It felt like an insurmountable effort to get the baby out and about on public transport so early after the birth, but having a safe space and knowing that appointment was there made such a big difference to me, and I had got used to the counsellor and the journey before the baby, so had already done some groundwork.

Have you been offered any support like this?

Guessing from your username it might help to have a local recommendation- I went to CITY PREGNANCY (can google them) who offer free of charge counselling to women in our situation. You can self refer to them if you want.

Good luck with your pregnancy x

Lweji Sat 29-Aug-15 16:53:15

Sanity wins big time. And I'm all for breastfeeding in general.
Your baby needs a healthy mum more than any breast milk.

Sleeplessinnorthlondon Sat 29-Aug-15 16:58:35

This is so helpful!! Thank you!! am having counselling, it's helpful but only to a point unfortunately as although the techniques are good and the counsellor kind as the anxiety has got worse I've felt I've needed more. ManeEvent you sound like a hero!! Xxx

quesadillas6 Sat 29-Aug-15 17:08:33

Sanity wins every time. I'm currently having a similar dilemma, but for different reasons. Im planning to start breastfeeding and see how I go. Managed six months last time, but fully expecting to give up sooner this time. And I'm ok with that.

Good luck with it all.

Gileswithachainsaw Sat 29-Aug-15 17:13:36

sanity definitely.

A kid won't remember being breast or bottle fed. but they will remember mummy being sick or crying all the time.

you're no use to your baby if your in a state flowers

AnotherTimeMaybe Sat 29-Aug-15 18:06:53

Bf sometimes releases hormones that help us relax. Try it and see how it goes, but nothing in the world beats sanity!!!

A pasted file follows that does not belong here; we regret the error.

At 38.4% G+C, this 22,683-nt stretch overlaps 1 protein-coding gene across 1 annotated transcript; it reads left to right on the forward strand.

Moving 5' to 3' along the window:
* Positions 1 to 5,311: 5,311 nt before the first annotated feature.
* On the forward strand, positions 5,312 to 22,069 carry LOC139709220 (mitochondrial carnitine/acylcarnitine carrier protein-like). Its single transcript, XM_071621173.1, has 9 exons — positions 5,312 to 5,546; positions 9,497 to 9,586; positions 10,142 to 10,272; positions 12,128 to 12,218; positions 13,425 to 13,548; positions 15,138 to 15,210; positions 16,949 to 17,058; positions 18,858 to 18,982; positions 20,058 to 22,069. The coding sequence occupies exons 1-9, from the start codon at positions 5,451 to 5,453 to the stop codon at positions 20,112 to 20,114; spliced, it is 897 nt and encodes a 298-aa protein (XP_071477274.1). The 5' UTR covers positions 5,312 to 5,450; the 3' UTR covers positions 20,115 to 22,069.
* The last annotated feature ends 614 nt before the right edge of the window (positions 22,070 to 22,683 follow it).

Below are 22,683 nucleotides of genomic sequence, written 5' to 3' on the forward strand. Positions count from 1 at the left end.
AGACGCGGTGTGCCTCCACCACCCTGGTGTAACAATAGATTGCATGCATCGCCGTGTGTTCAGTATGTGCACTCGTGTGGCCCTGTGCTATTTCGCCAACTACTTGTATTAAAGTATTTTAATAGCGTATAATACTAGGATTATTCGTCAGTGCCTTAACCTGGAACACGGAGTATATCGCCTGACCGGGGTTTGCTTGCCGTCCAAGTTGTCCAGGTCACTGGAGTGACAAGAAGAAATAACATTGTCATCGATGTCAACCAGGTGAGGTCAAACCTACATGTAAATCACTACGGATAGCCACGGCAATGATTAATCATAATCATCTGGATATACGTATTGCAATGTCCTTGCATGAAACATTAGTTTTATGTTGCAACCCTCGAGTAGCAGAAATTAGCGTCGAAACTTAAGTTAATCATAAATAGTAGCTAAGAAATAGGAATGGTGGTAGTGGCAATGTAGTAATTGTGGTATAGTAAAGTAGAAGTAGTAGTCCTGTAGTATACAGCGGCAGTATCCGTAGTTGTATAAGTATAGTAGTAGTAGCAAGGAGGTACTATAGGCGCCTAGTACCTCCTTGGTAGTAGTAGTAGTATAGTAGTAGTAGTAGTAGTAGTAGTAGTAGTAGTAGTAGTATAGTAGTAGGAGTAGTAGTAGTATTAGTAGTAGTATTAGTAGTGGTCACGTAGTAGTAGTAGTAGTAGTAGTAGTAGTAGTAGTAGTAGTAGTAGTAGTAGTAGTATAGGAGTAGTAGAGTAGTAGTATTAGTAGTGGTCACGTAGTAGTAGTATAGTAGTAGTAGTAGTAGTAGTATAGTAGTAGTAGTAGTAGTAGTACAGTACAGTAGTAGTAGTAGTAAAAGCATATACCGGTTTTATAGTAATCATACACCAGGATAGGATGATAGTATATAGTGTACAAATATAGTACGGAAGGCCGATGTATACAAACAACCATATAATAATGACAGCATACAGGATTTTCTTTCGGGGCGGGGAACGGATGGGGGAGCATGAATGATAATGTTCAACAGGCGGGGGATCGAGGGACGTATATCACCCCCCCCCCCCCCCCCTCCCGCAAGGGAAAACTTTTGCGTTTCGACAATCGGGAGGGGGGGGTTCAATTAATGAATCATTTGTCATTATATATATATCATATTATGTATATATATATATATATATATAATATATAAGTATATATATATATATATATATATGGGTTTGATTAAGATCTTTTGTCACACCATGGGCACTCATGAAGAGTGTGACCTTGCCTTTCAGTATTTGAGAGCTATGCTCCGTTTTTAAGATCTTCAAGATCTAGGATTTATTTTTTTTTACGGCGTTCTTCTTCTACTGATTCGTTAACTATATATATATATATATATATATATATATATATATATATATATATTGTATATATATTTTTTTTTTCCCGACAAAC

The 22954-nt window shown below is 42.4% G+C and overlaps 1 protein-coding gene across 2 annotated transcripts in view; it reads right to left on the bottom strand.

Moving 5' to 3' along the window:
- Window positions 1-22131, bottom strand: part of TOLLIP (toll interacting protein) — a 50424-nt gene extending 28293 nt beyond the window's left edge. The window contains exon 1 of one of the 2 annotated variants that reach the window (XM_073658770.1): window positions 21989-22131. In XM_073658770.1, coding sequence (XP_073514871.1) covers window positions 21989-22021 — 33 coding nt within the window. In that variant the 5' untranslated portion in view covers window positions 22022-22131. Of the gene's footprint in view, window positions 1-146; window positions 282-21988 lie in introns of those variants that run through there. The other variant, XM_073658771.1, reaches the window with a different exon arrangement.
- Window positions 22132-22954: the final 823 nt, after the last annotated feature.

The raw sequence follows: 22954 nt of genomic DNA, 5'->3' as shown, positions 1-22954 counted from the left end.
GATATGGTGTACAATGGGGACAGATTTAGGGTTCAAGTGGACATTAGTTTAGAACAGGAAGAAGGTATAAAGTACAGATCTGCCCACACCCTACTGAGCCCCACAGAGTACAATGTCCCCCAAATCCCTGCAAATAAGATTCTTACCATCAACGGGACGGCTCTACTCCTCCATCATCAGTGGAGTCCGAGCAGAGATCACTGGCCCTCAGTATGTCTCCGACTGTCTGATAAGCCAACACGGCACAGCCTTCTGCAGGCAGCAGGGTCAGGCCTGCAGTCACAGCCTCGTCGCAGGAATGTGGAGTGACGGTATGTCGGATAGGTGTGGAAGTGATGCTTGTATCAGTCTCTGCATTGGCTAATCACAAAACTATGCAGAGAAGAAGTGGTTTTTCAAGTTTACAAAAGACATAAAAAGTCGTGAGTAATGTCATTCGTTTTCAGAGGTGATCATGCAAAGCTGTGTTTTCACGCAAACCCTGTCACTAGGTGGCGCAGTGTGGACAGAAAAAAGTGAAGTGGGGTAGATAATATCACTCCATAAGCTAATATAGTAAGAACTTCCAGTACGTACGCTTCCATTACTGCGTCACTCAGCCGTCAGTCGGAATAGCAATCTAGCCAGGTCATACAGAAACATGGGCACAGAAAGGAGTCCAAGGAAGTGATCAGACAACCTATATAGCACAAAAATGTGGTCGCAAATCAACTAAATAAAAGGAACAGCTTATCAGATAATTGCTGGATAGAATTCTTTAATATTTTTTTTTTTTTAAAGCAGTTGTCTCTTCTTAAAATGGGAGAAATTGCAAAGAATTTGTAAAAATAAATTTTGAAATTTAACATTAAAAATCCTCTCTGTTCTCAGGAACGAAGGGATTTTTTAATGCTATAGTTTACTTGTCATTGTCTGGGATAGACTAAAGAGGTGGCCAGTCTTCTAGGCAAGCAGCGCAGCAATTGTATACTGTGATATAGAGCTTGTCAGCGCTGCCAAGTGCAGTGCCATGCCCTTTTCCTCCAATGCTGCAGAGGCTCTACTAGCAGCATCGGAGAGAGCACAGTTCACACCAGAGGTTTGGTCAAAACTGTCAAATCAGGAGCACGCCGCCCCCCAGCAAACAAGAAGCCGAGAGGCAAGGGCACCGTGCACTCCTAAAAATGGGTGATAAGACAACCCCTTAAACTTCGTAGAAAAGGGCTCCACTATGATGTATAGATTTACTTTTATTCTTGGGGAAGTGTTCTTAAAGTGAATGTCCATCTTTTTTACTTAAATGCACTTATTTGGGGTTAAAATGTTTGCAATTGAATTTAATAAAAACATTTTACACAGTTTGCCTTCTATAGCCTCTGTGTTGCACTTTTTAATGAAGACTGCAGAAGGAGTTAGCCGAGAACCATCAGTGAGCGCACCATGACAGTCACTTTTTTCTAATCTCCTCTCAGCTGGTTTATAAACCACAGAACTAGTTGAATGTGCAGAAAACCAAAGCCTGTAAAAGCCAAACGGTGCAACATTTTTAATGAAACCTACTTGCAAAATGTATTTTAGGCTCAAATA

Also because some doctors have no clue as to if a drug should or not be taken while bf, check out here e-lactancia.org
Put the drug name and it should guide you

Good luckflowers

e-lactancia.org

ManeEvent Sat 29-Aug-15 18:18:30

Oh just thought, the other thing that helped me was a list of points from the consultant which was more a sort of primer from an older mum than anything medical. (she'd been with me through 4 pg's so she was slightly overinvested grin

It said things like 'no overnight visitors to stay after baby, ban any visits for first few days if you want, limit visits after this to 30 mins, you are allowed to eat ready meals, get DH to keep the inlaws on message so you only have to deal with your family etc etc In essence things to keep the stress down so I was only dealing with baby.

yy to previous posters about checking meds with experts, everyone medical without very specialist knowledge veers on the side of caution and tells you you can't take anything, I had a ten minute discussion in boots about whether they could sell me aspirin when BF even though I kept telling them it was for DH confused so a knowledgeable expert is really useful